3) Source and binary distributions
There has been some confusion on your statement in the UL teleconference to the effect that while source code would be available to meet the requirements of the GPL, "binaries would not be freely available." Could you clarify what that means? Is it possible that UL will distribute only source, or only distribute source and binaries to it's member companies? (Who will then be responsible for making sure they meet the license requirements on software which is in their distributions?) Surely UL or it's members don't intend to distribute binaries compiled from GPL code and assert the recipient can't re-distribute them?
The binaries that are certified by the major ISVs and OEMs will not be made freely available for distribution by anyone. This is to limit the support liability for these companies and to ensure a high quality, consistent product around the world for support purposes. The UnitedLinux product produced is not just a binary, but 12-months of maintenance. That maintenance is for a single system and therefore has limited distribution. The source code for the server will be made freely available for all in compliance with all of the Open Source licenses.
There will be programs for developers who need access to the binaries and they will include options for ongoing updates and patches to ensure continued certification compliance. Our desire is to make UnitedLinux easily available for serious developers, and give them means to make the development process easier.
4) Commercial Development
It seems to me that a group like UnitedLinux could bring a lot of commercial development to the Linux platform. Are there any efforts to bring companies who have so far neglected developing for Linux due to support costs, like most hardware venders, into UnitedLinux?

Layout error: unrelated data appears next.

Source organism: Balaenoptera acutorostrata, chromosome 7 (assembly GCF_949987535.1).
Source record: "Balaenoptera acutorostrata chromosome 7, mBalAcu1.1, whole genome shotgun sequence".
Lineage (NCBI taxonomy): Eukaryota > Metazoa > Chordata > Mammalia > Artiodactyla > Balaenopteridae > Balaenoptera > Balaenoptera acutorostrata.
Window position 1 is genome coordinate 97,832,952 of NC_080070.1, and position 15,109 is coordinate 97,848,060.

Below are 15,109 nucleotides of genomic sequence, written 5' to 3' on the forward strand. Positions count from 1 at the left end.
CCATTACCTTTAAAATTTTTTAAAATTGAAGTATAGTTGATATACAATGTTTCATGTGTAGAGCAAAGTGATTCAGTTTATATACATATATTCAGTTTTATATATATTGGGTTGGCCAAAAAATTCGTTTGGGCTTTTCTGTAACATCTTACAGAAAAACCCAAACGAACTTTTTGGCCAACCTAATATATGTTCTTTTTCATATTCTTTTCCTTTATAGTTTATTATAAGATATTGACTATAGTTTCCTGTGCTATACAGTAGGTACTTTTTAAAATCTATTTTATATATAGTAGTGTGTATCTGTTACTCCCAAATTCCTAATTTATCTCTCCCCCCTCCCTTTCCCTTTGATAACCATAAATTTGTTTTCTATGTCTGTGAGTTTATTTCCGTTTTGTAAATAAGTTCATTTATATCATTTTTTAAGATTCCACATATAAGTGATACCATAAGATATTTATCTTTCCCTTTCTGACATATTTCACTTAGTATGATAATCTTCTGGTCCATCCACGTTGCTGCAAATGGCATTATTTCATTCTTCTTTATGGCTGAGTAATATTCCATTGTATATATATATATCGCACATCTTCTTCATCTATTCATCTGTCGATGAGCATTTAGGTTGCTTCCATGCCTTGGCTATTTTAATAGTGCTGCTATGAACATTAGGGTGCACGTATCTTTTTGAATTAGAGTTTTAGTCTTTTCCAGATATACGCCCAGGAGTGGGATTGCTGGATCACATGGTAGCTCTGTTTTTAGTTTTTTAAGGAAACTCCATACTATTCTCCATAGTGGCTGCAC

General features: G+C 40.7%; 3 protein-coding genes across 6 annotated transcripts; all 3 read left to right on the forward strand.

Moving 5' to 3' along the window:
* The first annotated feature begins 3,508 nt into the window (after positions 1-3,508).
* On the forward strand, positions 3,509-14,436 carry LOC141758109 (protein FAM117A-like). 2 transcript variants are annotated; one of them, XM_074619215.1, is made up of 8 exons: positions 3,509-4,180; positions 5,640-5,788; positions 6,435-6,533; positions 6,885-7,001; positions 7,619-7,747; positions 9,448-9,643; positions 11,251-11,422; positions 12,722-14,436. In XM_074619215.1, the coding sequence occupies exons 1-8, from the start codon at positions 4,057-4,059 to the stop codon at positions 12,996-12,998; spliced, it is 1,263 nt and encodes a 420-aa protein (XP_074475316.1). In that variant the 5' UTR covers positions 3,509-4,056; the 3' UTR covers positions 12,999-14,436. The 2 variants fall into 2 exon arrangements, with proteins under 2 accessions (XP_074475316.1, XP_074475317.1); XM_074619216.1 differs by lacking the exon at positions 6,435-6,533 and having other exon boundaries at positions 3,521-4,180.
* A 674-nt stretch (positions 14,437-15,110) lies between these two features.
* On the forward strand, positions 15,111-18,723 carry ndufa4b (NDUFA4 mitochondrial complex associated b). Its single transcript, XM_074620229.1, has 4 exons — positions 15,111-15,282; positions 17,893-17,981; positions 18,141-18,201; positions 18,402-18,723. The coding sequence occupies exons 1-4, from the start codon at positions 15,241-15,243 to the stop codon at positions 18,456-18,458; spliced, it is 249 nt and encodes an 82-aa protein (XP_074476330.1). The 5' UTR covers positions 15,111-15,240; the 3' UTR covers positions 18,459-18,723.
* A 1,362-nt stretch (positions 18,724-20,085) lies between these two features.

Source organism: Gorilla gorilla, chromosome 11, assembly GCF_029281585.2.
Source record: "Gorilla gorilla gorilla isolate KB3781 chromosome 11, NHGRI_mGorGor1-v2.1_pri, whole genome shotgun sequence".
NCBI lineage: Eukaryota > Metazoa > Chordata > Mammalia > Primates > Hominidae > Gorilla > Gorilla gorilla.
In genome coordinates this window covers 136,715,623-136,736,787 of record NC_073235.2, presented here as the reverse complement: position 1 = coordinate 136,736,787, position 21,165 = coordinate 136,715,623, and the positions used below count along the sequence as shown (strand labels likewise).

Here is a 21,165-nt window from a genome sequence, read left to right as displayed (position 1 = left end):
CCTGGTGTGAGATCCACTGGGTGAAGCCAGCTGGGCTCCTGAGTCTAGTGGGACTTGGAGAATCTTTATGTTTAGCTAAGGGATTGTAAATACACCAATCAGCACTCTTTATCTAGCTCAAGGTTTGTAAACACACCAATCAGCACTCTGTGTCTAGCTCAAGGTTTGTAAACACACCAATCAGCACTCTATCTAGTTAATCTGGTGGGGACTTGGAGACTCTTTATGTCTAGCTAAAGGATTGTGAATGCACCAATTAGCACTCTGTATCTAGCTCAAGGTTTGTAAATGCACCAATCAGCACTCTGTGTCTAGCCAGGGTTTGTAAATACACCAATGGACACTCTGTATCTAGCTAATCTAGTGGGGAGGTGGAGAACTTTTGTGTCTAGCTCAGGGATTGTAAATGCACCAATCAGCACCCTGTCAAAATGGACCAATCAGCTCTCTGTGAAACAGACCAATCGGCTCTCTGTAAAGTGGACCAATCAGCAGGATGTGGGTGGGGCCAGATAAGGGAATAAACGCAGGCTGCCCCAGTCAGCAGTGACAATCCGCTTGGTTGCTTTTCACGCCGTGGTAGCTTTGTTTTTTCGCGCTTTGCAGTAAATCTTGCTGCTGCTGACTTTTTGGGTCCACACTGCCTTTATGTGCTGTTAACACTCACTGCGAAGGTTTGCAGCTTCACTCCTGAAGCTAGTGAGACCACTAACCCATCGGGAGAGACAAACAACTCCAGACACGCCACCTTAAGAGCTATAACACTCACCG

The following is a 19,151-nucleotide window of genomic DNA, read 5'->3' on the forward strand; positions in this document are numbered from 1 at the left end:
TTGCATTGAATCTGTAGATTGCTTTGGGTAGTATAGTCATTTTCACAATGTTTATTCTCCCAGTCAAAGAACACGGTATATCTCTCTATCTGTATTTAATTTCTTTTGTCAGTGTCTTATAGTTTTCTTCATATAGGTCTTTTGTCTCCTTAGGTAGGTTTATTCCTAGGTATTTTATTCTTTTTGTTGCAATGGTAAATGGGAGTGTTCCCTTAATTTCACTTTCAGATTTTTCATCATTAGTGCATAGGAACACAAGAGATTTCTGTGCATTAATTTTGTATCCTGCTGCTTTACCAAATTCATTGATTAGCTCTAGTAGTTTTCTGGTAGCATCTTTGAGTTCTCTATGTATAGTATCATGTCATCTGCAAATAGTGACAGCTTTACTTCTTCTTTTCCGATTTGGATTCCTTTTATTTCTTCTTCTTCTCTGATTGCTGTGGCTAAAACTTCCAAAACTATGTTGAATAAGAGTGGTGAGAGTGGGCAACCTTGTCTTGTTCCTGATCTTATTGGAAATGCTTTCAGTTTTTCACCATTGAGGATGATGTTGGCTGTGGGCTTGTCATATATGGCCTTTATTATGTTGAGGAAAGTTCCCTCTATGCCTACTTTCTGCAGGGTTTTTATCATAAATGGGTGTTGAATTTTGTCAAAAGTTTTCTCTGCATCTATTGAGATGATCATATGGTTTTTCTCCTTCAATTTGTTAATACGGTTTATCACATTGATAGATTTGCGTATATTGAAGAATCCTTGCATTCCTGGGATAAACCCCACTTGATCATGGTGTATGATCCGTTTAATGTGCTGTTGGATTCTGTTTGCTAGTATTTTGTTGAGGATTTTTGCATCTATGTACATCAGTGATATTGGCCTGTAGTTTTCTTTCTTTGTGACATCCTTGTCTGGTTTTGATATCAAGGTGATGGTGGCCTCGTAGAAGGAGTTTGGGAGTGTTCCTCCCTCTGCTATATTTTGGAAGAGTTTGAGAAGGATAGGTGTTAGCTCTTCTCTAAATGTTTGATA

Certainly. By enabling one certification for hardware and software and then facilitating a global distribution of the solution through established global channels with support in local languages around the world, UnitedLinux should increase the number of hardware and software participants supporting Linux.
5) Future of Linux
Where do you see the true future of Linux being? Will it remain mostly in the enterprise and web server market, or do you think that it will also make large gains in the desktop market? Also, to what end does the goals of UnitedLinux fit into your predictions for the future of Linux?
Linux has great potential in moving beyond the web server market into the mainstream of the application server market. There is a lot of work that still needs to be done, however, to allow Linux to be a dominant application server platform. The objectives of UnitedLinux are to take that first step: enable Linux to be used by mainstream businesses. Accordingly, the initial effort is focused at the server.
I also believe that web services will become the dominant method for outsourcing IT. As the Internet becomes the primary business platform and Internet client interfaces become dominant, Linux will continue to make inroads into the client. (Take, for example, the fact that we now spend more time in email than in an Office suite.)